1. Adventures in Travel:
Dude and I are both home (weary, but home).
We spent the weekend prepping dog food and doing laundry – before leaving again. (For the first time, as I was folding laundry, I just dropped it back into the suitcase for the next trip.)
1a. We leave again on Thursday. At least, that is what the ticket says. I believe it may be too early in the morning to count as Thursday.
2. Adventures in Home Ownership:
Dude put up a new screen door. (The old one was broken in more ways than just the missing latch that Ned took advantage of for his personal adventures.) (It might be too cold for a screen door – but it is actually in direct sunlight and quite toasty warm … and Nickie loves impersonating a solar collector.)
2a. Ned has been body slamming testing the new latch.
3. Adventures in Cooking:
I made banana bread today. (How domestic of me, I know!)
3a. The microwave may be haunted: I put some butter in a dish to melt – it did. And then it turned off. And then something tipped the dish over onto its side and spilled the melted butter all over the microwave.
3b. Nickie promptly hopped in to do clean up duties.
3c. Aurora protested. I told her she didn’t fit in the microwave.
3d. Why did no one mention that the frozen bananas have to thaw before I can cook with them? (I was afraid to microwave them. They might explode. Or something. See 3a.) How is it that this is the first time I noticed?
4. Adventures in the Time-Space Continuum:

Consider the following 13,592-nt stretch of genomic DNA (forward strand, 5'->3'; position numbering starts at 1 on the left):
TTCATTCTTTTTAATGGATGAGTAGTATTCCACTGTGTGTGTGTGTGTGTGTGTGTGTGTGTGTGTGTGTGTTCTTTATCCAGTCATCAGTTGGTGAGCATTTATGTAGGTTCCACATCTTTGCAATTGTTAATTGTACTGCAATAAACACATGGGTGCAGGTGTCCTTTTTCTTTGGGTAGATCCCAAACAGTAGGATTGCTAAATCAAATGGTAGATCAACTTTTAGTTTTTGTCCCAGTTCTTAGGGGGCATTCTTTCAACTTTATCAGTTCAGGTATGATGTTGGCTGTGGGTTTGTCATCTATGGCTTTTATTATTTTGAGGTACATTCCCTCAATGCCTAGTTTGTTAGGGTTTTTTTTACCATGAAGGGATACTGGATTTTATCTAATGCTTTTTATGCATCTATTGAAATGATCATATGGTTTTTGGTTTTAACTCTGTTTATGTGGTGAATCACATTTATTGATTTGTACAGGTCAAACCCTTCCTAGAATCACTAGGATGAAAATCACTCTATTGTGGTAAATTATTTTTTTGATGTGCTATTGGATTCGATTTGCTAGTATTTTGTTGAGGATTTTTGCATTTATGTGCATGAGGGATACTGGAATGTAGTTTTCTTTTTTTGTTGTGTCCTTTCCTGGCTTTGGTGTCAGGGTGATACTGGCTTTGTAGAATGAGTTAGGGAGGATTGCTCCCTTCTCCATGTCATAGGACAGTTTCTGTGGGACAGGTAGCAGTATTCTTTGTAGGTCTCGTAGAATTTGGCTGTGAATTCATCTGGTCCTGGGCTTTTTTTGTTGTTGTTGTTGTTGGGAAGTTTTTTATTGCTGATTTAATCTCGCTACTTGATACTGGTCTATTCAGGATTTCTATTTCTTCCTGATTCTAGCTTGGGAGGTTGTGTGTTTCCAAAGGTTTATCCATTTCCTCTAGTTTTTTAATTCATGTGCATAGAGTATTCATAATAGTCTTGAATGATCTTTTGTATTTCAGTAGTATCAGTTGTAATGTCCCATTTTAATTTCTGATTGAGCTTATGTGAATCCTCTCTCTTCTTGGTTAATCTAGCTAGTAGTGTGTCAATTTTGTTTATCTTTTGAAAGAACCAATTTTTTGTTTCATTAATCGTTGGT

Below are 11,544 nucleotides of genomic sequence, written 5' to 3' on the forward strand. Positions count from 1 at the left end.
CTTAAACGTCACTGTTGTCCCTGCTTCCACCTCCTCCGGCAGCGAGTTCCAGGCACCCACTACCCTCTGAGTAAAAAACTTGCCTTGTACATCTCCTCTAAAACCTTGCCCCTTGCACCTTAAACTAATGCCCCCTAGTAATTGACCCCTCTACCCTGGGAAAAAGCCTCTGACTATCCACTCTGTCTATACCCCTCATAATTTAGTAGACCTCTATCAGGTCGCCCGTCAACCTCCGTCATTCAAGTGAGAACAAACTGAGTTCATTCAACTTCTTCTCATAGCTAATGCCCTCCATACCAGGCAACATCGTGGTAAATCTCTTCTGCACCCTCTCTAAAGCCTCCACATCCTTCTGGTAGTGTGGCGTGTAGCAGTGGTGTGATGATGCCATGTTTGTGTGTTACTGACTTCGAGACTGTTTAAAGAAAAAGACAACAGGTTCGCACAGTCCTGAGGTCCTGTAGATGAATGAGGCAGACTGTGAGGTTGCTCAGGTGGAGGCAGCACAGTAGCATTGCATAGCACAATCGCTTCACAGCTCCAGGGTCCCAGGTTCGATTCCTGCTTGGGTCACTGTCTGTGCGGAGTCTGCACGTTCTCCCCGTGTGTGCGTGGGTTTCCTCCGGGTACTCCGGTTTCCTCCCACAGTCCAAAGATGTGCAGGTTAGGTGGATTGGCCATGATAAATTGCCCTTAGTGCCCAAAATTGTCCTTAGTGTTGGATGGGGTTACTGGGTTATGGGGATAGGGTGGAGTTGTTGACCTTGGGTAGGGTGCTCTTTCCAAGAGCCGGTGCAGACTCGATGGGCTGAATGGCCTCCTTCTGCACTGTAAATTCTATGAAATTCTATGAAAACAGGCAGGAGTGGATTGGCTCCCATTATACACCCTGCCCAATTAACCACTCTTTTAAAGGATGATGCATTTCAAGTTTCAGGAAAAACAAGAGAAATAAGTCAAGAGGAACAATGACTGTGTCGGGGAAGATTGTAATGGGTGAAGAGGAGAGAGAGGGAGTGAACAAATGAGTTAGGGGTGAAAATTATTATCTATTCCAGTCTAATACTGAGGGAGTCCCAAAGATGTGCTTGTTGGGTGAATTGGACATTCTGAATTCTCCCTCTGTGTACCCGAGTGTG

Dude insisted: we hung a seasonal flag, popped a jack-o-lantern outside, and bought some candy. (I think he just wants the leftovers.)
Now we’re using the new screen door to give out candy without giving away Ned. Excellent. (Top half slides down leaving 1/2 of door open.)
b) I have exactly 36 hours between returning and leaving again for the Knitter’s Review Retreat. (I’d squee but I’m much too tired. At least I get to spend the next few evenings pondering the yarn stash and books and whatnot in preparation for the Stash Lounge.)
5. Adventures in Reading:
I finished my first book in the 12 in 12 series. Alas, I have not written the review. /sigh It’s about writing – it deserves a proper review.
6. Adventures in Knitting:
a) I found the yarn:
b) I restocked my emergency sock knitting. (See, I’ve all ready started reviewing the stash.)
c) I have not progressed on the sleeves. (Maybe a desert island would help.)
d) I figured out a pattern for the Red Scarf Project:
Somewhere along the way (actually, during the entire lengthy minimalist non-planning process) I got the idea that I should wear something handknit to my legal interlude. (That’s what we called it. The term wedding, seemed to me, to hold too many preconceived notions. ) (That’s me trying to politely Not have a Feminist Rant.)
About the handknits: I have this finishing issue: It’s not on time or I don’t like it or I am distracted by some new technique/yarn/better weather-suited project. (Mental note: It is a bad idea to use your own wedding as a carrot to convince yourself to be better disciplined.)
Then I read the entire Fit to Flatter series and decided that a bolero was not my style. (Excellent series; check it out.)
A dear friend found the yarn (and the ribbon).
She brought supplies into work.
I cast on.
I knit my 14 rows.
I purled a row.
I knit some more.
I went to turn up the hem and …
It was twisted. (Big Giganto Rookie Mistake.)
(I dissolved into tears – the only thing that did that to me: 6 days before the event.)
I couldn’t stand to look at it so I frogged the entire thing, tossed the yarn, and the ribbon, somewhere.
Dude, noting my distress, helpfully suggested that I knit a couple of small squares that we could carry in our pockets and later be incorporated into a blanket or a hat or something. (Excellent idea. Love that man.)
Fast forward a few weeks: for recent emergency travel, I was searching for emergency knitting.
(Not the sweater I have to show you, or the current socks on the needles, that one extra project just in case.)